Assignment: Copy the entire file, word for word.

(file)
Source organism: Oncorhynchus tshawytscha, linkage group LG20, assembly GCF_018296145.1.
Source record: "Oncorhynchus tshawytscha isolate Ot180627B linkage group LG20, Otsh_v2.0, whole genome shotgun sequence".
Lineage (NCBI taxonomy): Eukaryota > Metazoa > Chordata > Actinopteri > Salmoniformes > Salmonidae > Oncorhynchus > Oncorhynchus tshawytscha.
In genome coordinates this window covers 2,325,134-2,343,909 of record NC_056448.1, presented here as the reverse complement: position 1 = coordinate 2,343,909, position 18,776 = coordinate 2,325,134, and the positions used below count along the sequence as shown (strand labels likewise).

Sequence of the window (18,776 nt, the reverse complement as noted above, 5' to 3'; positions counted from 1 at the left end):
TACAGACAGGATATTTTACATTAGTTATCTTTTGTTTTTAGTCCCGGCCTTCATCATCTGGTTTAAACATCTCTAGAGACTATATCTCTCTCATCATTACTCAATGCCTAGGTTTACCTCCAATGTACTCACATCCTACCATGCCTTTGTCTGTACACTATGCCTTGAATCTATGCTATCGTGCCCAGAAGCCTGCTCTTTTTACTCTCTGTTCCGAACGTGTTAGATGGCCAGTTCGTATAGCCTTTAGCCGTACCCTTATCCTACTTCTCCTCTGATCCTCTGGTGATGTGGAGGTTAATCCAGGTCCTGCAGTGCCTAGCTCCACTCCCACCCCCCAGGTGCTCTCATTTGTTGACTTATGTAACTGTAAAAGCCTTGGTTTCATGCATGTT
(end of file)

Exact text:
Source organism: Oncorhynchus tshawytscha, linkage group LG20, assembly GCF_018296145.1.
Source record: "Oncorhynchus tshawytscha isolate Ot180627B linkage group LG20, Otsh_v2.0, whole genome shotgun sequence".
Lineage (NCBI taxonomy): Eukaryota > Metazoa > Chordata > Actinopteri > Salmoniformes > Salmonidae > Oncorhynchus > Oncorhynchus tshawytscha.
In genome coordinates this window covers 2,325,134-2,343,909 of record NC_056448.1, presented here as the reverse complement: position 1 = coordinate 2,343,909, position 18,776 = coordinate 2,325,134, and the positions used below count along the sequence as shown (strand labels likewise).

Sequence of the window (18,776 nt, the reverse complement as noted above, 5' to 3'; positions counted from 1 at the left end):
TACAGACAGGATATTTTACATTAGTTATCTTTTGTTTTTAGTCCCGGCCTTCATCATCTGGTTTAAACATCTCTAGAGACTATATCTCTCTCATCATTACTCAATGCCTAGGTTTACCTCCAATGTACTCACATCCTACCATGCCTTTGTCTGTACACTATGCCTTGAATCTATGCTATCGTGCCCAGAAGCCTGCTCTTTTTACTCTCTGTTCCGAACGTGTTAGATGGCCAGTTCGTATAGCCTTTAGCCGTACCCTTATCCTACTTCTCCTCTGATCCTCTGGTGATGTGGAGGTTAATCCAGGTCCTGCAGTGCCTAGCTCCACTCCCACCCCCCAGGTGCTCTCATTTGTTGACTTATGTAACTGTAAAAGCCTTGGTTTCATGCATGTT